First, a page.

How do stem cell transplants affect the risk of second cancers?

Stem cell transplants involve treatment with high doses of chemotherapy, sometimes with radiation, followed by an infusion of blood stem cells to restore the bone marrow. The stem cells can be from a donor (called an allogeneic transplant) or the patient’s own cells that were collected earlier (an autologous transplant). Because the donor cells could see the patient’s cells as foreign and attack them, patients who get allogeneic transplants need to be treated with drugs to suppress the immune system.

Any kind of stem cell transplant is linked to an increased risk of second cancers from the chemotherapy and radiation used.

Patients who get allogeneic transplants also have a risk of developing a post-transplant lymphoproliferative disorder (PTLD), an out-of-control growth of lymph cells. PTLD is often linked to a malfunction of one type of lymph cell, the T-cell, and the presence of Epstein-Barr virus (EBV) in another type of lymph cell called the B-cell. When the T-cells aren’t working well, EBV-infected B-cells can grow and multiply. This disorder can range from a benign increase in lymphocytes in lymph nodes and bone marrow to lymphoma. More information about PTLD can be found in Stem Cell Transplant for Cancer.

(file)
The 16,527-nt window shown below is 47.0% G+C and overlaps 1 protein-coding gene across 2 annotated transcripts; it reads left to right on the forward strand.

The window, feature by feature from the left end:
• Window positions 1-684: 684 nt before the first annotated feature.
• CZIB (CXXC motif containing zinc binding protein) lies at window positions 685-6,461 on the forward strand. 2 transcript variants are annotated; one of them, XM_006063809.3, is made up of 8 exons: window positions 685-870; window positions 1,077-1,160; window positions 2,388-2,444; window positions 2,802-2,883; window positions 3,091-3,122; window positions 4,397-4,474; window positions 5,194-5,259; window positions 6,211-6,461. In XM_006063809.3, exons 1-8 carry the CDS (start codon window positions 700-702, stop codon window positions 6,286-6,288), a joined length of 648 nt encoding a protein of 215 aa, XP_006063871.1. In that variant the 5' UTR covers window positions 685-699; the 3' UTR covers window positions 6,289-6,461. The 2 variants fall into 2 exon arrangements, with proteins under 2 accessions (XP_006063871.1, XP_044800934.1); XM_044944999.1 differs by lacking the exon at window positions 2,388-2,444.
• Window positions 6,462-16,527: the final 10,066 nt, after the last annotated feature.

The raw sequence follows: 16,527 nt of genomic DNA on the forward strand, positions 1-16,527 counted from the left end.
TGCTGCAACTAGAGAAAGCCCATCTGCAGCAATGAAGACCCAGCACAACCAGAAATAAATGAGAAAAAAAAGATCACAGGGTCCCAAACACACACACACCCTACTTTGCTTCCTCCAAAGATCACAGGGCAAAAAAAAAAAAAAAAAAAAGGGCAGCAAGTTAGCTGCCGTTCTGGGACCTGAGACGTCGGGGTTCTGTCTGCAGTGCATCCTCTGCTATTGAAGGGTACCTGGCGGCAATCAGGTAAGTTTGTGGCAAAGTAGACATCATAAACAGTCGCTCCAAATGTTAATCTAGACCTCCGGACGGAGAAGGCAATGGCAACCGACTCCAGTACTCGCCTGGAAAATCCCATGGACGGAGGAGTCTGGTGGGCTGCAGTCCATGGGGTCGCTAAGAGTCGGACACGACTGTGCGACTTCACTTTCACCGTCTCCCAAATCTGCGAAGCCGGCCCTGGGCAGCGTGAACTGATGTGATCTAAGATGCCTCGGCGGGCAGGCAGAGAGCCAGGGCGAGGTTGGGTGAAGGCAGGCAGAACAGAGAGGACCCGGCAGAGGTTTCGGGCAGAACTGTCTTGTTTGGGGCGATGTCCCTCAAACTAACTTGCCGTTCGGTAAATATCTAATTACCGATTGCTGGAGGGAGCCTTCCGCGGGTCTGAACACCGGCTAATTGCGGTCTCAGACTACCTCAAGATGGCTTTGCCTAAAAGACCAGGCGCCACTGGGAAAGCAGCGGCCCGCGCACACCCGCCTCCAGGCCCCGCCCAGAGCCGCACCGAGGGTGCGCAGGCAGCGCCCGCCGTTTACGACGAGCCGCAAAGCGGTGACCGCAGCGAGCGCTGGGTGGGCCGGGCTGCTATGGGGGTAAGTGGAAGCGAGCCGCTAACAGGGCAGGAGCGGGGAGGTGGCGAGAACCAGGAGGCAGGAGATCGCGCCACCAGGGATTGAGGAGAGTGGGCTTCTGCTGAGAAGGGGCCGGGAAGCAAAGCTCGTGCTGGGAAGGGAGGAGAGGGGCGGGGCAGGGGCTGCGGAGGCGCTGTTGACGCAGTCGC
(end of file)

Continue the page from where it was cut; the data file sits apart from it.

Graft-versus-host disease (GVHD) can happen in allogeneic transplants when the immune cells from the donor see the recipient’s body as foreign. The donor immune cells may attack certain organs, most often the skin, gastrointestinal (GI) tract, and liver. Patients with chronic GVHD have an increased risk of squamous cell cancers of the skin and head and neck.

The American Cancer Society medical and editorial content team
Our team is made up of doctors and master’s-prepared nurses with deep knowledge of cancer care as well as journalists, editors, and translators with extensive experience in medical writing.

Last Medical Review: December 11, 2014 Last Revised: December 11, 2014

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